• Shareholder Engagement at the Forefront Of Recently Proposed Obca Amendments
  • May 8, 2017 | Authors: Joseph DiPonio; Graham King
  • Law Firm: Borden Ladner Gervais LLP - Toronto Office
  • On March 7, 2017, Bill 101, Enhancing Shareholders Rights Act, 2017 (the "Bill"), a private member's bill, was introduced in the Legislative Assembly of Ontario for the purpose of amending the Business Corporations Act (Ontario) ("OBCA"). Of particular interest to entities incorporated under the OBCA are amendments relating to (1) shareholder meetings, (2) director elections, (3) diversity disclosure, and (4) executive compensation. The apparent aim of the Bill is to provide shareholders with greater opportunities for engagement within the corporate apparatus, while also aligning the OBCA with recently proposed amendments to the Canada Business Corporations Act ("CBCA"), with some notable divergences. For more information on the recently proposed CBCA amendments, see the BLG bulletin Parliament Looks to Enhance Shareholder Democracy and Gender Diversity Disclosure.

    1. Reducing Thresholds for Shareholder Nominations and Shareholder Requisitions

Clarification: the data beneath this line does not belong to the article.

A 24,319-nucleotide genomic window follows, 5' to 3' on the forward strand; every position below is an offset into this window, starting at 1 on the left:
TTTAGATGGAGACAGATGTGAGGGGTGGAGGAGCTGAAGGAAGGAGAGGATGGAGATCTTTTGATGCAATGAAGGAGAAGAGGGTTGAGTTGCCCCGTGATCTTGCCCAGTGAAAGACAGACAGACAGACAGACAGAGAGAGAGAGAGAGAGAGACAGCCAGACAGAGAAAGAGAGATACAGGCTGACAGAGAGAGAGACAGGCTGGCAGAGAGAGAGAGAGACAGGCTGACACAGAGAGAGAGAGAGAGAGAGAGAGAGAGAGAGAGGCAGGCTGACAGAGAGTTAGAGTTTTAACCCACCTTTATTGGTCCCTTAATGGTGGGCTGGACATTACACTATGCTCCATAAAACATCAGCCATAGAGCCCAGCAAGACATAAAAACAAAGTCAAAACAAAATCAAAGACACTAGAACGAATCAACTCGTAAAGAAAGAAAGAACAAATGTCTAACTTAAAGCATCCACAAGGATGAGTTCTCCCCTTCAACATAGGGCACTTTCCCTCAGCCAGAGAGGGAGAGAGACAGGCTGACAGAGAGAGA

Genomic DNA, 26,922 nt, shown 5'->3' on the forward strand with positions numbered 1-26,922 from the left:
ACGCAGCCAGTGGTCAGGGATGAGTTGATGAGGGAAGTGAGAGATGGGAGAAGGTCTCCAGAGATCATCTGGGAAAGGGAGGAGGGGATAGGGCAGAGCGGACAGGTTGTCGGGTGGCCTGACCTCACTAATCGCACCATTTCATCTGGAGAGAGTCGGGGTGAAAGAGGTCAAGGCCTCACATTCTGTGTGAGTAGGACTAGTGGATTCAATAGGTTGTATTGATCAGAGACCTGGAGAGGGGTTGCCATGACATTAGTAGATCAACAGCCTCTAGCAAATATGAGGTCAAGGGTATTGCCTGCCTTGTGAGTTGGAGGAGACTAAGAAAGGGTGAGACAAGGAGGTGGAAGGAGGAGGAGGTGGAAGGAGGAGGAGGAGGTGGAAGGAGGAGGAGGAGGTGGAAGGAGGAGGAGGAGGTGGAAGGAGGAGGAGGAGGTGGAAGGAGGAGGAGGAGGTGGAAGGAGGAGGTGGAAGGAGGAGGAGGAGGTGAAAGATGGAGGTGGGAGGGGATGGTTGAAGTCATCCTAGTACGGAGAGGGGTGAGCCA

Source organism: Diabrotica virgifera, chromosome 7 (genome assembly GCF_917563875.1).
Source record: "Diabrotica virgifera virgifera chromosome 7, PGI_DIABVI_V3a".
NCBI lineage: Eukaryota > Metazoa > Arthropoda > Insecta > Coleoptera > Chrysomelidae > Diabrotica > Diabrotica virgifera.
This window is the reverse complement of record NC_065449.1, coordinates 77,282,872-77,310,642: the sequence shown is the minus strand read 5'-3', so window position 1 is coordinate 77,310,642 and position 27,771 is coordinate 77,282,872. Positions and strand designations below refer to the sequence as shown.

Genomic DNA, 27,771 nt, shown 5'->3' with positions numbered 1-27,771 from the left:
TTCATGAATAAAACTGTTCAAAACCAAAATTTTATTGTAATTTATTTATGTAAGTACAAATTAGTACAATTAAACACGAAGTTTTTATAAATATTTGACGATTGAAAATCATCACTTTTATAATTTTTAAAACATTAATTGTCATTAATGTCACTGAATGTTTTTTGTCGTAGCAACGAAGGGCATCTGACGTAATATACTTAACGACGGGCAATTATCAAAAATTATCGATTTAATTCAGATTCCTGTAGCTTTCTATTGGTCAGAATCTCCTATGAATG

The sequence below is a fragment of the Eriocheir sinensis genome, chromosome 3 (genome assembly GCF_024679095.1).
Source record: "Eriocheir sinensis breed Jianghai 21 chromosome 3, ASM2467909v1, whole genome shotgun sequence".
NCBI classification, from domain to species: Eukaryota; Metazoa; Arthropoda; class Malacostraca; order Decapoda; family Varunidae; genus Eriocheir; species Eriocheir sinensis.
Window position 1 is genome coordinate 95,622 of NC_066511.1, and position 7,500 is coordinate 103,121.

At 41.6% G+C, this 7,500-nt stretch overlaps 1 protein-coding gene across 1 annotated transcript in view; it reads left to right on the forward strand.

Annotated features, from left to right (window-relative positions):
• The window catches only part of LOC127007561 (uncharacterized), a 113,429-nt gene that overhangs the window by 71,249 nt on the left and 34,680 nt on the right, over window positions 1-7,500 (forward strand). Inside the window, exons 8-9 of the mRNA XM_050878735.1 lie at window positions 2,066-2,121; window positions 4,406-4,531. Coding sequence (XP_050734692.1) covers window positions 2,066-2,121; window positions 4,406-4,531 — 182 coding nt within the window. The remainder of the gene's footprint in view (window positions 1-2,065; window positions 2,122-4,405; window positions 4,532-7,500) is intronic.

Initiating a shareholder proposal to nominate directors under the OBCA currently requires representation from holders of at least 5% of the shares of the corporation or 5% of the class or series of shares entitled to vote at the meeting at which the proposal will be presented. Similarly, to requisition a meeting of shareholders, representation from holders of at least 5% of the shares of the corporation is required. The Bill proposes to reduce the 5% thresholds to 3% thereby making it easier for shareholders to advance their interests in this regard. By contrast, the CBCA (and proposed CBCA amendments) maintain the 5% threshold.

    With respect to meetings at which a shareholder proposal nominating directors has been submitted, the Bill also provides that such a proposal may nominate a single individual director nominee (whereas the current wording of the OBCA arguably allows for the nomination of one or more individuals), and that shareholders present at such meeting will pick an individual in attendance to preside as chair. Neither of these provisions are currently set out in the CBCA, nor are they contemplated by the proposed CBCA amendments.

    2. Enhancing Shareholder Democracy in Director Elections

    A. Majority Voting

    The OBCA currently provides for a plurality voting regime in which shareholders can either vote "for" or "withhold" support for a director nominee. Under such regime, directors in uncontested elections can be elected to the board with a single vote "for" and irrespective of the number of votes "withheld" (i.e. directors can be elected even if they obtain less than half of the support of shareholders).